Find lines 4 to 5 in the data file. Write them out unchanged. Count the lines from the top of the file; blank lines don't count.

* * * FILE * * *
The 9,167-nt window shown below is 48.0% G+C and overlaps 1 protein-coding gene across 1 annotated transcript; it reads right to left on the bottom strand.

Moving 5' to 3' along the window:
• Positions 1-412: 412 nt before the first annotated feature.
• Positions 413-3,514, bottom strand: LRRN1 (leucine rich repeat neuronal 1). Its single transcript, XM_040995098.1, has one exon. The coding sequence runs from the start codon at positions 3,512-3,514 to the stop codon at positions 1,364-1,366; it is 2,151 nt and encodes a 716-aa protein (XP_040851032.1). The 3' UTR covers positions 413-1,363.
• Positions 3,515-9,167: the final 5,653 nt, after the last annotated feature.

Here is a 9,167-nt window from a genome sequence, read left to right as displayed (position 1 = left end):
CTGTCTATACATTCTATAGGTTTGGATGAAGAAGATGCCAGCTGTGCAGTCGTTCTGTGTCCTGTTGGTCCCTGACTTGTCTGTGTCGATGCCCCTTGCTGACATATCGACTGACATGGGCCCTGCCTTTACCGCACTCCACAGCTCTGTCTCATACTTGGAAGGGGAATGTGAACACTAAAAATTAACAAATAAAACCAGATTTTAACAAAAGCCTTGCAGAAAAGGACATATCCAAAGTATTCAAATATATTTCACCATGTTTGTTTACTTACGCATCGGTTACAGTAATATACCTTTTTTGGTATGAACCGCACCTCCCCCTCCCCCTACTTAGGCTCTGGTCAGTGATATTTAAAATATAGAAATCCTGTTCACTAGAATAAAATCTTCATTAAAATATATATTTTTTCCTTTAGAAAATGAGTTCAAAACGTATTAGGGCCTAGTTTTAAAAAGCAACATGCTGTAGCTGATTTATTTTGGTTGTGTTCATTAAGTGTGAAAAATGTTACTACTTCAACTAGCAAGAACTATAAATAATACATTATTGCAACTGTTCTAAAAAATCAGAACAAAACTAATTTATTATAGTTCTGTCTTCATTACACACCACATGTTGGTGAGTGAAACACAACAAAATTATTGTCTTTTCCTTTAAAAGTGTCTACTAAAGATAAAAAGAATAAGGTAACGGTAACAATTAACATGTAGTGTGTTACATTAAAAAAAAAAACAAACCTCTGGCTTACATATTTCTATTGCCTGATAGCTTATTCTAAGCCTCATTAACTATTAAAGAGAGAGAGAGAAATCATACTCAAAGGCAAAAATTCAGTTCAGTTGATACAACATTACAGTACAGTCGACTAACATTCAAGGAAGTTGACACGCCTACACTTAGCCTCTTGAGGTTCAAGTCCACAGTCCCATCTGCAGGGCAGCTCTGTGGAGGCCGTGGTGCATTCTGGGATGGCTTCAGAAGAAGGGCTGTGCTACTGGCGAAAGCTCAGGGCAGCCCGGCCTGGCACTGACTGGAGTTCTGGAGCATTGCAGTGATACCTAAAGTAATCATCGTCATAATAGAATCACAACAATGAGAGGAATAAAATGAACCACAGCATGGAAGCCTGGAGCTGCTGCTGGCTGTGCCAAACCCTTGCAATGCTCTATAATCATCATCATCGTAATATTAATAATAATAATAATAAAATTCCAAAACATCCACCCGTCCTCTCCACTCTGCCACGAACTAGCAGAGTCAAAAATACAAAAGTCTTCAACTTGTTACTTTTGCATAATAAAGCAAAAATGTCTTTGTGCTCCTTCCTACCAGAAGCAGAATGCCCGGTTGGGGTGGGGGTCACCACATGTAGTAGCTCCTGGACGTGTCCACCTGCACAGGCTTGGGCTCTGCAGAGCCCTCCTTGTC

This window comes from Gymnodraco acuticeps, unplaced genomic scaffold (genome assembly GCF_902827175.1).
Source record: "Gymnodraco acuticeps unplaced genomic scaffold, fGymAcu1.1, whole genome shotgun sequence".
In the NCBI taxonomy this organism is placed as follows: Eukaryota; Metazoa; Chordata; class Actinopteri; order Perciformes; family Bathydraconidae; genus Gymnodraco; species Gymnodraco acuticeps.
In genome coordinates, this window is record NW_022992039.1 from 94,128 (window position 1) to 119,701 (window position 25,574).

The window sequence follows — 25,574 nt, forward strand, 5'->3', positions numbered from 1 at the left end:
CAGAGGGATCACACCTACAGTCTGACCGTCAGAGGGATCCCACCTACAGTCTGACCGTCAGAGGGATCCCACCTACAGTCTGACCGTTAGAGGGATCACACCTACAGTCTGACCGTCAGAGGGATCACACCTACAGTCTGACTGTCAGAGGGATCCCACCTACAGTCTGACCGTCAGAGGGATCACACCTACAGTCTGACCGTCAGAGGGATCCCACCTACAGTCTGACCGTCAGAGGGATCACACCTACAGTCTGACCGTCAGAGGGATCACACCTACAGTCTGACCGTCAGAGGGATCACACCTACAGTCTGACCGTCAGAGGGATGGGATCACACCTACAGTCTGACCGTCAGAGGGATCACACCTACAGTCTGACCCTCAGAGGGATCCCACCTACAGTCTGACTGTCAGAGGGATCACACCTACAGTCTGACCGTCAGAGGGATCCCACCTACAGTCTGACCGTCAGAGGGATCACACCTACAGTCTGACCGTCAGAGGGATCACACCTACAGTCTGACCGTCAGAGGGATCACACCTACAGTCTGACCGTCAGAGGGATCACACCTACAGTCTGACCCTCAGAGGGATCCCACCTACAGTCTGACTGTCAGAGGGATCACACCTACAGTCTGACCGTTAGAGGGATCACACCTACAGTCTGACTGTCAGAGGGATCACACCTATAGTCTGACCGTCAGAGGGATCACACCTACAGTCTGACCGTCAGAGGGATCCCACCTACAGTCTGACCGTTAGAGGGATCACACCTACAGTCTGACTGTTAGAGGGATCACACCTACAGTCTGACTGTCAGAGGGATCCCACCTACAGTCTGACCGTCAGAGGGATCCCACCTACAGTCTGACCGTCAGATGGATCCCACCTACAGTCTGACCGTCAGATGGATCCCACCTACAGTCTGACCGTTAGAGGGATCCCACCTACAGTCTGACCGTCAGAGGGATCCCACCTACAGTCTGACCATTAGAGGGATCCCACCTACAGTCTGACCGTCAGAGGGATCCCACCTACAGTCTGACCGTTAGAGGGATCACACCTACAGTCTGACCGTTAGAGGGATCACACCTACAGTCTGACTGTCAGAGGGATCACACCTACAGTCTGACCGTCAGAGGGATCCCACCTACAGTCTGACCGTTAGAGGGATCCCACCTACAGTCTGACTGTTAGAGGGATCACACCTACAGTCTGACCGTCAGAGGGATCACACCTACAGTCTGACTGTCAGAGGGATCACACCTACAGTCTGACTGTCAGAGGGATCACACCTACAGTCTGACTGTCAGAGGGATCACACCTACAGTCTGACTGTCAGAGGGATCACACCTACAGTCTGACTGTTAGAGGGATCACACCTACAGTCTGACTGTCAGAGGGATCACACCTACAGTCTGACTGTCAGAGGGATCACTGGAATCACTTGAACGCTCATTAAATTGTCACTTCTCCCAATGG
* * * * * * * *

• Positions 413-3,514, bottom strand: LRRN1 (leucine rich repeat neuronal 1). Its single transcript, XM_040995098.1, has one exon. The coding sequence runs from the start codon at positions 3,512-3,514 to the stop codon at positions 1,364-1,366; it is 2,151 nt and encodes a 716-aa protein (XP_040851032.1). The 3' UTR covers positions 413-1,363.
• Positions 3,515-9,167: the final 5,653 nt, after the last annotated feature.